SENIOR HEALTH: Oh my! Omega: The ying and yang balance

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The Omega. No, we aren’t talking about the Greek letter; we are talking about a type of dietary fat. The omega fats are not only healthy sources of fat; they are necessary for normal physiological functioning. In other words, your body needs them to stay healthy. 

Dietary fats, similar to carbohydrates, are often demonized as being “bad” for you. Like anything, balance is the key. While there are types of dietary fats we encourage people to limit or avoid (too much saturated fat and trans fats), the human body needs fat. Without a balanced intake, human health suffers. Dietary fat plays crucial roles in a healthy body; these roles include:

• providing energy

• manufacturing and balancing of hormones

• forming cell membranes

• Forming the brain and nervous system

• transporting fat soluble vitamins (A, D, E, & K)

• providing two essential fatty acids we cannot make ourselves — omega-6 and omega-3

Let’s focus on the last point — we need to obtain omegas through our daily diet. As dietary fat goes, the omegas (along with the monounsaturated fats like olive oil and avocados) are healthy types of fats. This means they improve overall health when consumed in the appropriate amounts and ratios.

When we look at the modern diet, we note an overconsumption of the omega-6s and an under-consumption of the omega-3s. Why is this important? The omega-6 fats (found in flaxseed, canola oil, soybean oil, safflower oil, green leaves, meat from corn-fed animals etc.) free certain signaling molecules that promote inflammation, pain, airway and blood vessel constriction and blood clotting. While these responses sound unpleasant (and they often are), we need these mechanisms to function properly.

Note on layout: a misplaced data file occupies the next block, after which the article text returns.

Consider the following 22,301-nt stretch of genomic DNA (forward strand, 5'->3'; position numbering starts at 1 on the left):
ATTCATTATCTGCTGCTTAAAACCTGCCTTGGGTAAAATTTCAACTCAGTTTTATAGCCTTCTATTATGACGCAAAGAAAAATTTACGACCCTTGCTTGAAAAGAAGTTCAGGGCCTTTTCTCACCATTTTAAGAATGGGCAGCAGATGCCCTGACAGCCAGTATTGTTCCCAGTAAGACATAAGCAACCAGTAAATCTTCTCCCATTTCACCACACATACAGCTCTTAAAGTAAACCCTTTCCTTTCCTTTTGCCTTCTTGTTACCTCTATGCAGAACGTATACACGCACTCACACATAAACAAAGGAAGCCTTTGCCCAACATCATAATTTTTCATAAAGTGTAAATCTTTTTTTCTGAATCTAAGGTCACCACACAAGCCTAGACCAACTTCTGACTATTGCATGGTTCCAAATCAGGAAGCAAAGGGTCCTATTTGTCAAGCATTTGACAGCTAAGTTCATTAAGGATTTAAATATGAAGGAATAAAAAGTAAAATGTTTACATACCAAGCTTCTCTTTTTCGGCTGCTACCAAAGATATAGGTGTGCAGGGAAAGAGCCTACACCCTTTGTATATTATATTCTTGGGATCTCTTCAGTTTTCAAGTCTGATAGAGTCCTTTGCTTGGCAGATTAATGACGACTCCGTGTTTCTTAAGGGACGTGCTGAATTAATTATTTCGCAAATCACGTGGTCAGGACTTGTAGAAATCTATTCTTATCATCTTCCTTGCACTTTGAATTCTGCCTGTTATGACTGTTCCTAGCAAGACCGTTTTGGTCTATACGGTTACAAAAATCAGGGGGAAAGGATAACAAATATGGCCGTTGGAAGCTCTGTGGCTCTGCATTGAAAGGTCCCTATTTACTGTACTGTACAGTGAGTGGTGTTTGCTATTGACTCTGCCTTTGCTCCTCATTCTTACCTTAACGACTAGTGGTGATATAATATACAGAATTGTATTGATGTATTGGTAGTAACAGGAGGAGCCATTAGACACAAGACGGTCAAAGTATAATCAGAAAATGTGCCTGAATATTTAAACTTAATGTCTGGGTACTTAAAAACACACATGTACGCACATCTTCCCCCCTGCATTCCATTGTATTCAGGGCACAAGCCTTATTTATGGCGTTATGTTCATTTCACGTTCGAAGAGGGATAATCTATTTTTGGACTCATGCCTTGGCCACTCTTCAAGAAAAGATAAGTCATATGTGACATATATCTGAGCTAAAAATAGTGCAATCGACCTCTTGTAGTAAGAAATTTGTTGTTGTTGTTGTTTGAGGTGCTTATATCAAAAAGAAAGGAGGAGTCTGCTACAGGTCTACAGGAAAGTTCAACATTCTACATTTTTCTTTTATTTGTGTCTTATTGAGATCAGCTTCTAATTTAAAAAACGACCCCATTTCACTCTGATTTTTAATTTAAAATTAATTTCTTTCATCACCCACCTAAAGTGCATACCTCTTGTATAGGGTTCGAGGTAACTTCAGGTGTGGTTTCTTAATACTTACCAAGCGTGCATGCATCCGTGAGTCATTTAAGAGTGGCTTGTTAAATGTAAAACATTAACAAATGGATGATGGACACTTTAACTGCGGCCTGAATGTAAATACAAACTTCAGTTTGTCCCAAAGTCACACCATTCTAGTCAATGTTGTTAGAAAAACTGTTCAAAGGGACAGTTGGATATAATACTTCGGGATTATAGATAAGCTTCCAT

In contrast, the omega-3 fats (found in egg yolks, cold-water fish, shellfish, etc.), have the opposite effect. These fats reduce blood clotting, pain, inflammation, dilation of blood vessels and airways. The omega-3s are also important for brain and eye development (especially during pregnancy), and reduce cholesterol. Some scientific research suggests a consumption of omega-3s may help preserve brain function; however, more research is needed to draw definite conclusions.

The American Heart Association (AHA) recommends eating fish (fatty fish like salmon, tuna, mackerel or herring) twice a week. The AHA further recommends consuming 12g/day for women and 17g/day for men of omega-6 fats. If your access to these fats are limited, supplements are often recommended; however, supplement sources should be monitored by a dietitian or physician. Think of the omegas as a “yin-yang” relationship. Both are critical to health, but we must balance the intake to optimize the benefits.

• It is recommended you talk to your health care provider before making drastic changes to your diet.


Erin Nitschke is a health and human performance educator, NSCA Certified Personal Trainer, and ACE Health Coach & Fitness Nutrition Specialist. To contact Nitschke, email 


By |Dec. 16, 2016|

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